If the value of the stock you wish to donate is higher today than when you purchased it, and/or you have owned the stock for 12 months or longer you may:
- Receive a charitable deduction* for federal income tax purposes based on the full fair market value of the stock on the date of the gift.
- Avoid paying capital gains tax on the increase in value of the stock, further reducing the after-tax cost of your gift, or allowing you to make a larger gift than you could with cash for the same after-tax cost.
- Use the cash you would have otherwise donated to diversify your investments, to repurchase investments at a higher cost basis or for other purposes.
However, if the value of the stock you wish to donate is less than what you originally paid for it, another option is to sell the stock yourself and donate the cash proceeds.
Here’s an example:
Bob purchased 50 shares of XYZ Corp. common stock in 2001 at a cost of $1,000. Over time, this stock appreciated and is now worth $10,000. Bob is in the 33% federal income tax bracket and 15% long-term capital gains tax bracket. Bob wants to make a gift of $10,000 to Chicago Architecture Foundation.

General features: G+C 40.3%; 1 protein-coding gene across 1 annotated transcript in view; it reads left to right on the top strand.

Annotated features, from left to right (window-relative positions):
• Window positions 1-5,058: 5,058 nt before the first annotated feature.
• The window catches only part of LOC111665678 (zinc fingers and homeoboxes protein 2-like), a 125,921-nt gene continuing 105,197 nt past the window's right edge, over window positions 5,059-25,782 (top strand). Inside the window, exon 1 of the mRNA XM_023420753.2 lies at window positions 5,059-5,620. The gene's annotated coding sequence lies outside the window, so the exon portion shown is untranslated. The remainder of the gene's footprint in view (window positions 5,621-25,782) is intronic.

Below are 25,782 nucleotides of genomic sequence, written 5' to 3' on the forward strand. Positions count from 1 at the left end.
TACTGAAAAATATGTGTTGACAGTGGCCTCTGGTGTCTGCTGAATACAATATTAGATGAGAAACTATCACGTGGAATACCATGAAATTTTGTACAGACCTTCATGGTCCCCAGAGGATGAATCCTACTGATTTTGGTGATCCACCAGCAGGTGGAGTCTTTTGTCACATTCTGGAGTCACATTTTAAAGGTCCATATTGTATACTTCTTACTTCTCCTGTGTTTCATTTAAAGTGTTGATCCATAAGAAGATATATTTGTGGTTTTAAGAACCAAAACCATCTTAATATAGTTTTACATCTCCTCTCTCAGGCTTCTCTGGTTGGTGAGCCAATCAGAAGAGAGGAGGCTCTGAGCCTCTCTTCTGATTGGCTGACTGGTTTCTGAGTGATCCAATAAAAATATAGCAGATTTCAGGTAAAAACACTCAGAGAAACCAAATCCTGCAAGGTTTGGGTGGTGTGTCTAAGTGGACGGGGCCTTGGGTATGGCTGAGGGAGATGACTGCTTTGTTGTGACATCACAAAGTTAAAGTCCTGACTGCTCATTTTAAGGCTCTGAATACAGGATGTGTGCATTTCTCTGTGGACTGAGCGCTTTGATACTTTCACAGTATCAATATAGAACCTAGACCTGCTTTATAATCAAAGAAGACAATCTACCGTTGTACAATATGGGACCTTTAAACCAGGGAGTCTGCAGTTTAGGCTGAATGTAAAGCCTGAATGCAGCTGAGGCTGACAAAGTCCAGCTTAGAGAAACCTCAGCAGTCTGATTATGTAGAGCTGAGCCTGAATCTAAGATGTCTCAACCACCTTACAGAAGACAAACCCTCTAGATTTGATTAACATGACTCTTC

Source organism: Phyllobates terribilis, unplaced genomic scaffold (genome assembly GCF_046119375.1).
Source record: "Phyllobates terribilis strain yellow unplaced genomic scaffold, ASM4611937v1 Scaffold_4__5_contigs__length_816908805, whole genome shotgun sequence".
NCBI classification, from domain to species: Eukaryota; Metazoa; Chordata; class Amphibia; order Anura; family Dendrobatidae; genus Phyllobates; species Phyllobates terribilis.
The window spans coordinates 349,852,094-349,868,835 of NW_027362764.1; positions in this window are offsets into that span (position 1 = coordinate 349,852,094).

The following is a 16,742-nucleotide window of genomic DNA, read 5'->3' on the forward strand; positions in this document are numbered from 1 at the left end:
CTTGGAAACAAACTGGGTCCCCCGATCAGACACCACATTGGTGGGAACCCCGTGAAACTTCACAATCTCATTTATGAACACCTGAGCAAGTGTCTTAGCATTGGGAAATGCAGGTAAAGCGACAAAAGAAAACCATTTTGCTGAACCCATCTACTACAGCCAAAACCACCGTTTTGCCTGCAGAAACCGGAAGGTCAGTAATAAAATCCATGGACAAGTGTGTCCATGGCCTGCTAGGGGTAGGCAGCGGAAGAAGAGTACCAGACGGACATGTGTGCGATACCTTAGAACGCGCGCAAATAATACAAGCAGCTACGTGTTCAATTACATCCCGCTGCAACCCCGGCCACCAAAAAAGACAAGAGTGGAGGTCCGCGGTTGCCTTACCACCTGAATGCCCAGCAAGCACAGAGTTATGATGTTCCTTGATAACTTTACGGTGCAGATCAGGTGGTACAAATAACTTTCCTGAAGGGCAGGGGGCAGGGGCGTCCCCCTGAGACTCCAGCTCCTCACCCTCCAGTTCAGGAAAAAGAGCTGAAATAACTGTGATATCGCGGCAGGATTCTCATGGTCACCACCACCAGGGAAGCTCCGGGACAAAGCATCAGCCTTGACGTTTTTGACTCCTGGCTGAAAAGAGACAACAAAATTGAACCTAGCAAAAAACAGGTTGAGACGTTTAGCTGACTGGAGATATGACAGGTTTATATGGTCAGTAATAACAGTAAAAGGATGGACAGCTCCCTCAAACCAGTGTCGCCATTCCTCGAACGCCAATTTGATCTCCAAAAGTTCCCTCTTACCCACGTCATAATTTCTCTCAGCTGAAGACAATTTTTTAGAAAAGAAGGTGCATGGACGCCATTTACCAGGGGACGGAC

Give $10,000 in Cash
Sell Securities and Give Proceeds
Give Securities Outright
Gift Value to CAF
Amount of Charitable Deduction*
Federal Income Tax Savings (33% tax rate)
Capital Gains Tax Saved or (Paid at 15% tax rate)
Total Tax Savings
After Tax Cost of $10,000 Gift
*The amount of charitable deduction you can claim in any one year is limited to 50% of your adjusted gross income for gifts of cash and 30% of your adjusted gross income for gifts of long-term capital gain property. Excess deductions can be carried forward for up to five years.
If you have questions about gifts of stock, please contact Beth Bentley, Director of Individual Giving, at 312.561.2116 or email@example.com.
The purpose of this webpage is to provide general information that we hope will be helpful to you in your tax, estate and charitable planning. It is not intended as legal, accounting, tax or other professional advice and should not be relied upon as such. For advice or assistance with your particular situation, please consult your attorney, tax advisor, financial advisor or other professional.
IRS CIRCULAR 230 NOTICE: To the extent that this information concerns tax matters, it is not intended to be used by a taxpayer for the purpose of avoiding penalties that may be imposed by law.